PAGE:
The only nice things about the book are the pictures and colors--very nice, thanks to that infernal gloss. It seems to be a comprehensive book, for people who will be taking more advanced mathematics down the line. Maybe next semester, when I don't need to buy another math book, the endless pages of this door stop will make sense, even if the content won't without a professor explaining how things work.
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2 of 2 people found the following review helpful
on February 13, 2013
Format: Hardcover
Algebra and Trigonometry plus MyMathLab/MystatLab-Access Card...

My son is finding the math book very useful, especially the MathLab program. Thanks for offering the products at a much lower price!
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1 of 1 people found the following review helpful
on October 13, 2012
Format: HardcoverVerified Purchase
I use this book for my Pre- Calculus class at college. The content is good, but confusing. The book doesn't explain in details how to solve a problem and work problems are sometimes impossible to do, since the book doesn't explain how to solve them.
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3 of 4 people found the following review helpful
on September 11, 2012
Format: Kindle EditionVerified Purchase
I was really glad to see that I could download this textbook for my PC. It saved me money and time, I am currently using the book for some of my classes and am really satisfied with it.
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on June 10, 2013
Format: Kindle EditionVerified Purchase
I found the book itself to be good---standard explanations and examples you would find in a textbook. I purchased the Kindle version so that I would be able to work on multiple computers with the same copy (without lugging the book around), which was nice. It only works on the later Kindle and not on iPhone, however. Fairly easy to navigate (though not as easy as a regular textbook, in my opinion). The one catch that I hadn't considered was the inability to resell the book when you're done. The cost is a sunken one--you'll never be able to recoup even a fraction of the book because of the digital restriction, which is something I wish I'd considered. If you're budget conscious, consider that reality.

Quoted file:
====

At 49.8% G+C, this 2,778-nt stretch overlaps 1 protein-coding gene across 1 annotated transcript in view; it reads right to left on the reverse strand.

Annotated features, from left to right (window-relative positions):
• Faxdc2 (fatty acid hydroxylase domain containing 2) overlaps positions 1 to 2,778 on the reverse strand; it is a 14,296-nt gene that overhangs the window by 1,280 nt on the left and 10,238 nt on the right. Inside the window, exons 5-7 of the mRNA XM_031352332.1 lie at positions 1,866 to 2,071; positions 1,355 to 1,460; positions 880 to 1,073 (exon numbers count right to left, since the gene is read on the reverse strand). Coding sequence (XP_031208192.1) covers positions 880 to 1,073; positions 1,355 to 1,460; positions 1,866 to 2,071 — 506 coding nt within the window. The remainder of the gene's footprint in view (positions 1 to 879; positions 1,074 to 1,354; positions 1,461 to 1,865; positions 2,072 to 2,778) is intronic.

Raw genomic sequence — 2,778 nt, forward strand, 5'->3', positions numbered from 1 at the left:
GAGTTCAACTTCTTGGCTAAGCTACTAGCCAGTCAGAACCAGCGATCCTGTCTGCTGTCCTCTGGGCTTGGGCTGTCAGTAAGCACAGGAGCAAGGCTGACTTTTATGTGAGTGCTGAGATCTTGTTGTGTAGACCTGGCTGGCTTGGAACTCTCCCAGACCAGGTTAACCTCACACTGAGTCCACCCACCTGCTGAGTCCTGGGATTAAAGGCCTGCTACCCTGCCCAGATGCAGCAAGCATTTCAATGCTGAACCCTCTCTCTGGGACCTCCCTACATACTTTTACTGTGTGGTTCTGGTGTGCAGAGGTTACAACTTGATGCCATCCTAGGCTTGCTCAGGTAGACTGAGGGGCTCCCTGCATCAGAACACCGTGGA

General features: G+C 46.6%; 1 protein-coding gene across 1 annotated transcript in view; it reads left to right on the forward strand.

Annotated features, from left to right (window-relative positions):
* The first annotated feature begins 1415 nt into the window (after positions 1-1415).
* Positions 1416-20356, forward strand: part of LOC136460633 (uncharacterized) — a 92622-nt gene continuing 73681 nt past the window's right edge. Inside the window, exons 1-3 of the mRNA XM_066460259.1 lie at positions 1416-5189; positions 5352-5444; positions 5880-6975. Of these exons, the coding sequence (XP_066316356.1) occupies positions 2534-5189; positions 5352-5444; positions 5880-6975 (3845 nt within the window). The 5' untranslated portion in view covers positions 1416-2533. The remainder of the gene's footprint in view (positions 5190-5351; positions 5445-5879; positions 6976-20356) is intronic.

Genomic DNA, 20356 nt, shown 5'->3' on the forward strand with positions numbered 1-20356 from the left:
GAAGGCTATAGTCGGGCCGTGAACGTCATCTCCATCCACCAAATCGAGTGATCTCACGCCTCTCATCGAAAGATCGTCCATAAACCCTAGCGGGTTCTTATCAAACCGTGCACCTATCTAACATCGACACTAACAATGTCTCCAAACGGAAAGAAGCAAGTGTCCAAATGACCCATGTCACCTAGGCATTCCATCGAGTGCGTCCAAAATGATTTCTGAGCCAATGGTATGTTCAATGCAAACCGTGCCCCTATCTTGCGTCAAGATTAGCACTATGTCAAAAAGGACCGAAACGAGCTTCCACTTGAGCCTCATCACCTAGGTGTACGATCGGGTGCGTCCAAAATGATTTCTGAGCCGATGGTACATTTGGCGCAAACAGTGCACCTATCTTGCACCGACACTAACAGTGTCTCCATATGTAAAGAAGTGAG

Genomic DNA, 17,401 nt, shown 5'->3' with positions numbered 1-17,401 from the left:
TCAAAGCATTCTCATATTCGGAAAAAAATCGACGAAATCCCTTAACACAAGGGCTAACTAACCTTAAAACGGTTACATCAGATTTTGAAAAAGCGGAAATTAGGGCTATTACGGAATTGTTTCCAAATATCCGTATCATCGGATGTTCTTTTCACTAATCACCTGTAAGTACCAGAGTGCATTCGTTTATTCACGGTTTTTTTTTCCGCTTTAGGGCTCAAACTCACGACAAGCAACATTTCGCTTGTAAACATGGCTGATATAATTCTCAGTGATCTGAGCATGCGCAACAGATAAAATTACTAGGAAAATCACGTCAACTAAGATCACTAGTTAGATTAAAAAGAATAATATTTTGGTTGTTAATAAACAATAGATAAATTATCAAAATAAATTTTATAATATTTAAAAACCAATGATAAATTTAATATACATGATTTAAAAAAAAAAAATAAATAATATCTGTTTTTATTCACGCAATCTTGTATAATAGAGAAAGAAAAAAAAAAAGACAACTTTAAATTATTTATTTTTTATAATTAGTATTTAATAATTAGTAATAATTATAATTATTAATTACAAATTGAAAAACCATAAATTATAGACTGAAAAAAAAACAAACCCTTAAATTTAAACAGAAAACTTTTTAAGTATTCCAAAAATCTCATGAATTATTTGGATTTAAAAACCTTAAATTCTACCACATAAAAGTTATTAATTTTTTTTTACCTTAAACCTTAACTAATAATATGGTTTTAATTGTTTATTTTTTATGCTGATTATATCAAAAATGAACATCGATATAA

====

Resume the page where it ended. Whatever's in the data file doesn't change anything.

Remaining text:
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on May 29, 2014
Format: HardcoverVerified Purchase
Ordered this book and received it in only a few short days and as stated was in mint condition! Also the book stated it would have my math lab unused (as we all know can be sketchy) and the seller was true to their word. Perfect book in perfect condition that met criteria stated.
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on October 2, 2013
Format: HardcoverVerified Purchase
This is a great product for those taking Algebra w/ Trigonometry online or as a hybrid course. I bought is for that reason and it much easier for me to understand the concept in the book than to have to scroll through example problems online.